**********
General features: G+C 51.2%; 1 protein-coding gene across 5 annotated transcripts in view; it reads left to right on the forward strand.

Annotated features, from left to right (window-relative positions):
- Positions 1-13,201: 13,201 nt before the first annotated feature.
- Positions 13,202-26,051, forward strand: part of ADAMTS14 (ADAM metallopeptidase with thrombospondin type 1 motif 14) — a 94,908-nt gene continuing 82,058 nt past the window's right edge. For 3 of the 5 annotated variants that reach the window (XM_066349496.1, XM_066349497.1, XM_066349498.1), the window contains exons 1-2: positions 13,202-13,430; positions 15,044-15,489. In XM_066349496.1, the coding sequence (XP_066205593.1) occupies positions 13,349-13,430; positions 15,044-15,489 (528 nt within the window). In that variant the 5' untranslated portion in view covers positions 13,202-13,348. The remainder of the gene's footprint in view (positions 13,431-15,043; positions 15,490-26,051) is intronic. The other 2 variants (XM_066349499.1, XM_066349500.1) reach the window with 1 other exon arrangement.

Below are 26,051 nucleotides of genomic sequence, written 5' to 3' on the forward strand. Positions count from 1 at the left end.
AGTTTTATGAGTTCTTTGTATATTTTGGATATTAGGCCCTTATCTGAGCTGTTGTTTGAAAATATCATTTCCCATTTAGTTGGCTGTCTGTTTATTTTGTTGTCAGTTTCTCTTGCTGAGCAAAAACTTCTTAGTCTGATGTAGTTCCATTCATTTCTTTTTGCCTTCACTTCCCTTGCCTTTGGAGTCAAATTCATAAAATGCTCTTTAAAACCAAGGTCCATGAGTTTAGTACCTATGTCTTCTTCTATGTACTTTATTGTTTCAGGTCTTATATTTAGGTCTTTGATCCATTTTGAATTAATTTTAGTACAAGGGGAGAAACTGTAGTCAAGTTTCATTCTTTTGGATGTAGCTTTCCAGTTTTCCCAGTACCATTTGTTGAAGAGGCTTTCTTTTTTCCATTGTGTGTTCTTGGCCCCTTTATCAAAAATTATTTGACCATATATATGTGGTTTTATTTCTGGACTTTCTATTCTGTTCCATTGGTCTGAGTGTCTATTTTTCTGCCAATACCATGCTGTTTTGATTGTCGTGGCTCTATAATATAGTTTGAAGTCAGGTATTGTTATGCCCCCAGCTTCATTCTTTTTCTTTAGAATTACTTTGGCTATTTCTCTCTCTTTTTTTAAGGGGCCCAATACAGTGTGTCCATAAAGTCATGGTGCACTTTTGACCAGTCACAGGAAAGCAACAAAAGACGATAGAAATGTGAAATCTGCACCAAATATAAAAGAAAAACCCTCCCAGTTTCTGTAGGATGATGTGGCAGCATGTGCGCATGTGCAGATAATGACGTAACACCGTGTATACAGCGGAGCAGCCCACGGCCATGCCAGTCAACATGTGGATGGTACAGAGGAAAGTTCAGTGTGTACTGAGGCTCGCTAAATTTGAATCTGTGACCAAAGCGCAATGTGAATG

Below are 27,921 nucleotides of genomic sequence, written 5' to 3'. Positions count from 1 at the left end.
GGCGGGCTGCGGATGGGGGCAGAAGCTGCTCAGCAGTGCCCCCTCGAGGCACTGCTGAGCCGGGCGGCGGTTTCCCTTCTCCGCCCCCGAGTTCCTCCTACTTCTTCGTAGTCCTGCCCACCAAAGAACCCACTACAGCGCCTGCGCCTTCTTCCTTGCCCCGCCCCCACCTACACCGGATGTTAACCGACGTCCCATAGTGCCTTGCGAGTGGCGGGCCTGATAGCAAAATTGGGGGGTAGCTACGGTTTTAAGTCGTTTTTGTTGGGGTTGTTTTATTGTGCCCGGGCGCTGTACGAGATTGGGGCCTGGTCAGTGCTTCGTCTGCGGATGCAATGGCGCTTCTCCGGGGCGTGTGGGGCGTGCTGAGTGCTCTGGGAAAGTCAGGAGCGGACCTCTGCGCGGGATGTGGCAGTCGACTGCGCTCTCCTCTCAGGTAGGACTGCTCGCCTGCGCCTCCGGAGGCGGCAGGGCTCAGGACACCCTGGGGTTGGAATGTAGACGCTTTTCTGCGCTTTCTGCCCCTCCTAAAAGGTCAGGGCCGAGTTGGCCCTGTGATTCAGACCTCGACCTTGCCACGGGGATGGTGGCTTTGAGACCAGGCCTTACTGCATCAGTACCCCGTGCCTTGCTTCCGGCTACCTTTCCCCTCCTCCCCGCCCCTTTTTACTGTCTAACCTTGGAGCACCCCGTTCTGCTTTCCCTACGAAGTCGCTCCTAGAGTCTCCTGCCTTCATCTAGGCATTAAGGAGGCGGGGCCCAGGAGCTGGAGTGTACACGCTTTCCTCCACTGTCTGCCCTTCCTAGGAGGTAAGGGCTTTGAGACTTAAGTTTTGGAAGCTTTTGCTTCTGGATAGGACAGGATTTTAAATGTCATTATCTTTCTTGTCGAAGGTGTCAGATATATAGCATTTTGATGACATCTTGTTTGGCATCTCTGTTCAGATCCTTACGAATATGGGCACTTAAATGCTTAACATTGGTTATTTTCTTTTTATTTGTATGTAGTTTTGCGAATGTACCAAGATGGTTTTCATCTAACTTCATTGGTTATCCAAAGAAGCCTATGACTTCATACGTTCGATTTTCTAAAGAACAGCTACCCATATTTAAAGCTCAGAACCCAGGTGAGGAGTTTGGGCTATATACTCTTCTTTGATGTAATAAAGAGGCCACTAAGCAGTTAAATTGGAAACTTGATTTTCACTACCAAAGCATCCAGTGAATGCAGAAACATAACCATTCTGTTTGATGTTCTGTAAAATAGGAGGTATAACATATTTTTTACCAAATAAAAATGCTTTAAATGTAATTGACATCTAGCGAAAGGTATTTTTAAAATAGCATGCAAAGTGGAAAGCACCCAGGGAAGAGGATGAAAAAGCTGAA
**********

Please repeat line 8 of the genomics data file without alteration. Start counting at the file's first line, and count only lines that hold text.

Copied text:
GGCGGGCTGCGGATGGGGGCAGAAGCTGCTCAGCAGTGCCCCCTCGAGGCACTGCTGAGCCGGGCGGCGGTTTCCCTTCTCCGCCCCCGAGTTCCTCCTACTTCTTCGTAGTCCTGCCCACCAAAGAACCCACTACAGCGCCTGCGCCTTCTTCCTTGCCCCGCCCCCACCTACACCGGATGTTAACCGACGTCCCATAGTGCCTTGCGAGTGGCGGGCCTGATAGCAAAATTGGGGGGTAGCTACGGTTTTAAGTCGTTTTTGTTGGGGTTGTTTTATTGTGCCCGGGCGCTGTACGAGATTGGGGCCTGGTCAGTGCTTCGTCTGCGGATGCAATGGCGCTTCTCCGGGGCGTGTGGGGCGTGCTGAGTGCTCTGGGAAAGTCAGGAGCGGACCTCTGCGCGGGATGTGGCAGTCGACTGCGCTCTCCTCTCAGGTAGGACTGCTCGCCTGCGCCTCCGGAGGCGGCAGGGCTCAGGACACCCTGGGGTTGGAATGTAGACGCTTTTCTGCGCTTTCTGCCCCTCCTAAAAGGTCAGGGCCGAGTTGGCCCTGTGATTCAGACCTCGACCTTGCCACGGGGATGGTGGCTTTGAGACCAGGCCTTACTGCATCAGTACCCCGTGCCTTGCTTCCGGCTACCTTTCCCCTCCTCCCCGCCCCTTTTTACTGTCTAACCTTGGAGCACCCCGTTCTGCTTTCCCTACGAAGTCGCTCCTAGAGTCTCCTGCCTTCATCTAGGCATTAAGGAGGCGGGGCCCAGGAGCTGGAGTGTACACGCTTTCCTCCACTGTCTGCCCTTCCTAGGAGGTAAGGGCTTTGAGACTTAAGTTTTGGAAGCTTTTGCTTCTGGATAGGACAGGATTTTAAATGTCATTATCTTTCTTGTCGAAGGTGTCAGATATATAGCATTTTGATGACATCTTGTTTGGCATCTCTGTTCAGATCCTTACGAATATGGGCACTTAAATGCTTAACATTGGTTATTTTCTTTTTATTTGTATGTAGTTTTGCGAATGTACCAAGATGGTTTTCATCTAACTTCATTGGTTATCCAAAGAAGCCTATGACTTCATACGTTCGATTTTCTAAAGAACAGCTACCCATATTTAAAGCTCAGAACCCAGGTGAGGAGTTTGGGCTATATACTCTTCTTTGATGTAATAAAGAGGCCACTAAGCAGTTAAATTGGAAACTTGATTTTCACTACCAAAGCATCCAGTGAATGCAGAAACATAACCATTCTGTTTGATGTTCTGTAAAATAGGAGGTATAACATATTTTTTACCAAATAAAAATGCTTTAAATGTAATTGACATCTAGCGAAAGGTATTTTTAAAATAGCATGCAAAGTGGAAAGCACCCAGGGAAGAGGATGAAAAAGCTGAA